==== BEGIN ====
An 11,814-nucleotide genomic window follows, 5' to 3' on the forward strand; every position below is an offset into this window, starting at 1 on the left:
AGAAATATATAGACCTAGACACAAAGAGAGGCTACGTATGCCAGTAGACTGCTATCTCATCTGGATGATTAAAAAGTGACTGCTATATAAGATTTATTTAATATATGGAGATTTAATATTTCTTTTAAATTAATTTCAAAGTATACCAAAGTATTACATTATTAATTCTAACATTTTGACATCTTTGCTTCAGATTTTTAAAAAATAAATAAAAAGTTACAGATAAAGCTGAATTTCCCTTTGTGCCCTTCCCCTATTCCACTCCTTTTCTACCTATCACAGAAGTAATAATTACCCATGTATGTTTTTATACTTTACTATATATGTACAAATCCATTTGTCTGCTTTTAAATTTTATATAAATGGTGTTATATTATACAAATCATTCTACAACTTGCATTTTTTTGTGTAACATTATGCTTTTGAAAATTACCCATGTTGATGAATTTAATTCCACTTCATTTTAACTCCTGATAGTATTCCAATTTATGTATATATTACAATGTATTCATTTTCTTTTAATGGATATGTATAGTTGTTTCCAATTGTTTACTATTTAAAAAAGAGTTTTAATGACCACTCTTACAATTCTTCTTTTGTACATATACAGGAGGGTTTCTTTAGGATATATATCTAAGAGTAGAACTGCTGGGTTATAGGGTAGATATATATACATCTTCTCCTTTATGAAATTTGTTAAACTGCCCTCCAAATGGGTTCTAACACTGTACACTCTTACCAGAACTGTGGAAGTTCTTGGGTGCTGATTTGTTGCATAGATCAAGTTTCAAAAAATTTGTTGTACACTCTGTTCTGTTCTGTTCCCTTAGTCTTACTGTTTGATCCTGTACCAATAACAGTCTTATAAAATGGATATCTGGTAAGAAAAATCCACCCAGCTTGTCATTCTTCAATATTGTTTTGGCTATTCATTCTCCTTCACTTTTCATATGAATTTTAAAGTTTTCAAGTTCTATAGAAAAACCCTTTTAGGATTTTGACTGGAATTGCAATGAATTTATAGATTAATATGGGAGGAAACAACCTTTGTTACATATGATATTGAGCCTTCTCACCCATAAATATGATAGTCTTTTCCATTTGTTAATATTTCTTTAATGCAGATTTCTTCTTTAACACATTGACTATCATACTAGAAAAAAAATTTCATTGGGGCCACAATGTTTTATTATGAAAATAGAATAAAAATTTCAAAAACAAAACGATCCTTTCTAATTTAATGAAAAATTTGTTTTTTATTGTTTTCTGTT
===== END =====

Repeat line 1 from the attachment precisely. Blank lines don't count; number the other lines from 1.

An 11,814-nucleotide genomic window follows, 5' to 3' on the forward strand; every position below is an offset into this window, starting at 1 on the left: